Learn how to build a terrarium using easy to find materials.
Terrariums are miniature, low-maintenance, indoor gardens made from transparent glass or plastic containers that can bring beautiful greenery and whimsy into any space. By using the simplest of materials, or a more fancy approach, this hobby is great for all ages. Richland Library Makerspace Coordinator Jordan Morris will show you how to get started.
An open or closed glass or plastic jar, such as a: vase, mason jar, fish bowl, water bottle, spice jar, or salt shaker
The larger the container, the easier it will be to maneuver all your materials into it, but terrariums can be made in any size.
Lidded containers make it easier to control moisture levels, and therefore keep it low maintenance and healthy.
Clear glass containers work best. Some colored glass containers may work, but definitely don't use green glass as that color filters out the light your plants will need to survive.
Pea gravel or other small rocks
Activated charcoal (prevents mold and bacteria build-up)
Potting soil or regular dirt
You want rich dirt with lots of organic material in it, since that will feed the plants you use.
If you are using moss or plants that you find in your yard, you may want to use some of the dirt they are naturally growing in, since you know they are happy in it.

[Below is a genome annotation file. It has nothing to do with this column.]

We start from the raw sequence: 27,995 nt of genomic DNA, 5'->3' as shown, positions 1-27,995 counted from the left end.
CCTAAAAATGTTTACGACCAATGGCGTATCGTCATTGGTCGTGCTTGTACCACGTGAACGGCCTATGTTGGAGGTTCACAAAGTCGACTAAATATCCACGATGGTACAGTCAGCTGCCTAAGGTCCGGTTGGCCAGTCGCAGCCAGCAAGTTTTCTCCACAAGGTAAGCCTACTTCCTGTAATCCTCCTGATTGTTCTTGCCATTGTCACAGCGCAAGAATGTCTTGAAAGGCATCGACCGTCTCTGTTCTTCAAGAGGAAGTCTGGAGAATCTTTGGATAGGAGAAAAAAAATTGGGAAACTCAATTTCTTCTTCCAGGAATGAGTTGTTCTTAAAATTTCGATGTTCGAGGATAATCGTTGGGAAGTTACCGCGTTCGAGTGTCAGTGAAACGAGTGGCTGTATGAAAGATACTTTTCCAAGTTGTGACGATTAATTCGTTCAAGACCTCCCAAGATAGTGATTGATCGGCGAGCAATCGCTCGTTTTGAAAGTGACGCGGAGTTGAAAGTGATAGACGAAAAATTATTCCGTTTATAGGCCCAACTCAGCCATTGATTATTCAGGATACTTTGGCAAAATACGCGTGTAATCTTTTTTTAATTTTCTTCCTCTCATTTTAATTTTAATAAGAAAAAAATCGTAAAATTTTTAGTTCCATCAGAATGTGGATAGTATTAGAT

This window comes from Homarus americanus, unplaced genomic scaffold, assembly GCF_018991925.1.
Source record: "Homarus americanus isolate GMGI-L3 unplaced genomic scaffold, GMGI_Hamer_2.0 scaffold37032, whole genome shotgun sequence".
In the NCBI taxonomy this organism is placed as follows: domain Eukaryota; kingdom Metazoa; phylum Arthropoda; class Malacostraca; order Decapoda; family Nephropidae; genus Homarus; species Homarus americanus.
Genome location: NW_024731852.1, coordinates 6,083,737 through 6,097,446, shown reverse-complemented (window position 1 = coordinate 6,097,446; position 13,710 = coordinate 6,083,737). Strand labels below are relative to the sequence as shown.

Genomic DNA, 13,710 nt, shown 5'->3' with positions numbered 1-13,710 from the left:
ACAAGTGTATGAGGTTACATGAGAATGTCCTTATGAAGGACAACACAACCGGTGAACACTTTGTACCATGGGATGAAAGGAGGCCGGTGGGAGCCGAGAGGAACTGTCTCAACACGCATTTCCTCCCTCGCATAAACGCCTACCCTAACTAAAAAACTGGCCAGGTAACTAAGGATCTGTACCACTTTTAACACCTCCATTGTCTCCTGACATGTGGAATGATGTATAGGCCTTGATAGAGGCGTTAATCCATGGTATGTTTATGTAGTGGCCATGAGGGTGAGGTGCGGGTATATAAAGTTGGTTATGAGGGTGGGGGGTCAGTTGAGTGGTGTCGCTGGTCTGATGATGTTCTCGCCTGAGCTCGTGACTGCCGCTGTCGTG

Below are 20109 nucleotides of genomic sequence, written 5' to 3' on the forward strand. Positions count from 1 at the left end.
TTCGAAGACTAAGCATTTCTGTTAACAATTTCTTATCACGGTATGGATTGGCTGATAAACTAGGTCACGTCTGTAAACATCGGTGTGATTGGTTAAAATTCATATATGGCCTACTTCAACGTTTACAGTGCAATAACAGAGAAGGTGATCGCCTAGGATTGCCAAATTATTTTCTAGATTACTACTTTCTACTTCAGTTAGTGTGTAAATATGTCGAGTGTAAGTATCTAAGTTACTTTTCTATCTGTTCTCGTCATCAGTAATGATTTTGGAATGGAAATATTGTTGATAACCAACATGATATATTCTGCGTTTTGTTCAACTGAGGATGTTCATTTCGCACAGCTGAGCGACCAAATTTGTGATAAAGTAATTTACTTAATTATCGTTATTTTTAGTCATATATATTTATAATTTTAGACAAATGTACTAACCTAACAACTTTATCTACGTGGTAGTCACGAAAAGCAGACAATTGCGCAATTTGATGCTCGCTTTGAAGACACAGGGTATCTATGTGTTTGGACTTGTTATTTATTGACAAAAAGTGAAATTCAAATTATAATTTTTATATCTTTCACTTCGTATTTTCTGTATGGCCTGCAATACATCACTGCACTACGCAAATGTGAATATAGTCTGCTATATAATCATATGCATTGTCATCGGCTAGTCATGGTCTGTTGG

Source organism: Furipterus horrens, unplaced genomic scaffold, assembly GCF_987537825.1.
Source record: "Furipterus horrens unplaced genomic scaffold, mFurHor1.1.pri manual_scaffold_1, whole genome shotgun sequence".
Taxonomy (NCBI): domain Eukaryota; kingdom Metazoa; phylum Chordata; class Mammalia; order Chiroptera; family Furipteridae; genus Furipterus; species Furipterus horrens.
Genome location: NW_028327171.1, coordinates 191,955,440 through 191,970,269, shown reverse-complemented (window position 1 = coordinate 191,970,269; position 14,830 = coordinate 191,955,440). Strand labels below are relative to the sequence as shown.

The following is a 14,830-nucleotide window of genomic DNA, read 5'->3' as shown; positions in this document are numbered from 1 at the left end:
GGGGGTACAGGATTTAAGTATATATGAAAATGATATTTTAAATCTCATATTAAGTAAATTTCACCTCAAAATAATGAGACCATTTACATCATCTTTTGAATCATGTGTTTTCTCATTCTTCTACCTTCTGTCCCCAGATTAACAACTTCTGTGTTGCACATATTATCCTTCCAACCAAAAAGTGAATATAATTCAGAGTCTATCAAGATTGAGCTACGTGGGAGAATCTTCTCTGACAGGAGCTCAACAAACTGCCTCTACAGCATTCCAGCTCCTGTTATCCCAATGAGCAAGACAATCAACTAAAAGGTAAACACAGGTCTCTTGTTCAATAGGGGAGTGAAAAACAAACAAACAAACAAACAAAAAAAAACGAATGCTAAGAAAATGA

Low-maintenance plants such as succulents, moss, or ferns (keep the size of your container in mind when selecting plants)
Small toys or other treasures if you are going for a "fairy garden" look or want to make another small world scene
Cover the bottom of your chosen (clean) container with a layer of pea gravel or small rocks to help with drainage
Add a thin layer of activated charcoal (about 1")
Add a thicker layer of dirt or potting soil, taking into consideration how much room your chosen plants will need for their root systems to grow and establish.
Add your plants and any additional decorations
Water slightly (just a mist will probably do)
Put on the lid (or not) and place in an area with lots of nice indirect sunlight
Check the soil to see if it is dry before adding more water, and consider the unique needs of the plants that you've chosen. Containers without lids will need to be watered more frequently than those with lids.
“A terrarium has its own mini-climate. The container has just a small opening or sometimes even a lid to completely enclose the container. That makes a terrarium like a greenhouse. Sunlight enters through the glass and warms the air, soil and plants the same way that sunlight coming through the atmosphere warms Earth’s surface. The glass holds in some of the warmth, just as Earth’s atmosphere does.”